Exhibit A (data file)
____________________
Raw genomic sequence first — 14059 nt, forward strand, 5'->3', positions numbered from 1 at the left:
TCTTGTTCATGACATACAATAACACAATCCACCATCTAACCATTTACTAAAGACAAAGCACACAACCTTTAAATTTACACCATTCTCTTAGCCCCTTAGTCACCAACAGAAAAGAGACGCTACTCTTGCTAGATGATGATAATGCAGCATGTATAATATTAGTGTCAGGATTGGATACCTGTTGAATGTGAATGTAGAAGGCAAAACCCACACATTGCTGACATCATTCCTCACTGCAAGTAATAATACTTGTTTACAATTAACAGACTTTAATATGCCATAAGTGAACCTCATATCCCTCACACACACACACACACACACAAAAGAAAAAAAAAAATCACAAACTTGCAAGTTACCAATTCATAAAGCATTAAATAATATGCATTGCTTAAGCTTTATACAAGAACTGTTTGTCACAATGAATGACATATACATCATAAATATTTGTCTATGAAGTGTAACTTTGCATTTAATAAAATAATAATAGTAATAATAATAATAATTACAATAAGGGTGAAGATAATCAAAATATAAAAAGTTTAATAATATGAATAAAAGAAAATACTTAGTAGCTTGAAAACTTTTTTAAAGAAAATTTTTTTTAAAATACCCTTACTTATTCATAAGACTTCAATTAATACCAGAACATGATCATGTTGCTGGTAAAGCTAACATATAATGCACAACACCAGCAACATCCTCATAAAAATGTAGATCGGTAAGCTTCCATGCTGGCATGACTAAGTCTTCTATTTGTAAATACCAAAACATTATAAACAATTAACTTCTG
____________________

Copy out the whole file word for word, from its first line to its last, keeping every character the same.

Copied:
Raw genomic sequence first — 14059 nt, forward strand, 5'->3', positions numbered from 1 at the left:
TCTTGTTCATGACATACAATAACACAATCCACCATCTAACCATTTACTAAAGACAAAGCACACAACCTTTAAATTTACACCATTCTCTTAGCCCCTTAGTCACCAACAGAAAAGAGACGCTACTCTTGCTAGATGATGATAATGCAGCATGTATAATATTAGTGTCAGGATTGGATACCTGTTGAATGTGAATGTAGAAGGCAAAACCCACACATTGCTGACATCATTCCTCACTGCAAGTAATAATACTTGTTTACAATTAACAGACTTTAATATGCCATAAGTGAACCTCATATCCCTCACACACACACACACACACACAAAAGAAAAAAAAAAATCACAAACTTGCAAGTTACCAATTCATAAAGCATTAAATAATATGCATTGCTTAAGCTTTATACAAGAACTGTTTGTCACAATGAATGACATATACATCATAAATATTTGTCTATGAAGTGTAACTTTGCATTTAATAAAATAATAATAGTAATAATAATAATAATTACAATAAGGGTGAAGATAATCAAAATATAAAAAGTTTAATAATATGAATAAAAGAAAATACTTAGTAGCTTGAAAACTTTTTTAAAGAAAATTTTTTTTAAAATACCCTTACTTATTCATAAGACTTCAATTAATACCAGAACATGATCATGTTGCTGGTAAAGCTAACATATAATGCACAACACCAGCAACATCCTCATAAAAATGTAGATCGGTAAGCTTCCATGCTGGCATGACTAAGTCTTCTATTTGTAAATACCAAAACATTATAAACAATTAACTTCTG